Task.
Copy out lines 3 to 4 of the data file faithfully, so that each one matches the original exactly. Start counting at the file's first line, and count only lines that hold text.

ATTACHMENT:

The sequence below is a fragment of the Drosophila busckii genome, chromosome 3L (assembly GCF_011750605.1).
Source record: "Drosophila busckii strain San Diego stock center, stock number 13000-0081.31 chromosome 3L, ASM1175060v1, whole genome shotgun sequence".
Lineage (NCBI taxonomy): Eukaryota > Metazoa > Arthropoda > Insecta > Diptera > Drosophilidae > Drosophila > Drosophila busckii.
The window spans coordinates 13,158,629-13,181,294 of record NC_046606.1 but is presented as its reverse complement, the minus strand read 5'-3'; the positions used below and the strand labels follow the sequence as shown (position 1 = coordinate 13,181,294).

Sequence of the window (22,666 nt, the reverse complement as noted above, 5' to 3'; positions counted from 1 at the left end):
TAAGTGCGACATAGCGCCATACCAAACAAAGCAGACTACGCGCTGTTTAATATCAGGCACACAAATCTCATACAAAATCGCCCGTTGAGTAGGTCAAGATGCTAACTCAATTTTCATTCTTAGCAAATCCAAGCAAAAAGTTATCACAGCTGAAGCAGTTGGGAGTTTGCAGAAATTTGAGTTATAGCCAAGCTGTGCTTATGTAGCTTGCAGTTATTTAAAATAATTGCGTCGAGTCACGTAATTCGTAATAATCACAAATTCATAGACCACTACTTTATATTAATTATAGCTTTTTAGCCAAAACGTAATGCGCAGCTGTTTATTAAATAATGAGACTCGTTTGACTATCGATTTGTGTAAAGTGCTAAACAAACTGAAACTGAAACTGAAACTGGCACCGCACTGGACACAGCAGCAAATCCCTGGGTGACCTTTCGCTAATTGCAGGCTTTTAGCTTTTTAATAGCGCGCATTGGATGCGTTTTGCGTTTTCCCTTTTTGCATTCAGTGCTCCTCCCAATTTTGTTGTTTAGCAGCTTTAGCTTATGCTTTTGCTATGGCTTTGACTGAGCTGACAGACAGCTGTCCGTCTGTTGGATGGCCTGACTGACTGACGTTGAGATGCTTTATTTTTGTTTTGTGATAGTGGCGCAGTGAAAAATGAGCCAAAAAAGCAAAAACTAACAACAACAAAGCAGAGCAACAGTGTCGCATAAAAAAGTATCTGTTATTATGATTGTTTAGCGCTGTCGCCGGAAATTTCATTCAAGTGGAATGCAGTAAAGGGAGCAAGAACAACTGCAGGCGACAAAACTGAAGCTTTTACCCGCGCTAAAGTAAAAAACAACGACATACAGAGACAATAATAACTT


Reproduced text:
Lineage (NCBI taxonomy): Eukaryota > Metazoa > Arthropoda > Insecta > Diptera > Drosophilidae > Drosophila > Drosophila busckii.
The window spans coordinates 13,158,629-13,181,294 of record NC_046606.1 but is presented as its reverse complement, the minus strand read 5'-3'; the positions used below and the strand labels follow the sequence as shown (position 1 = coordinate 13,181,294).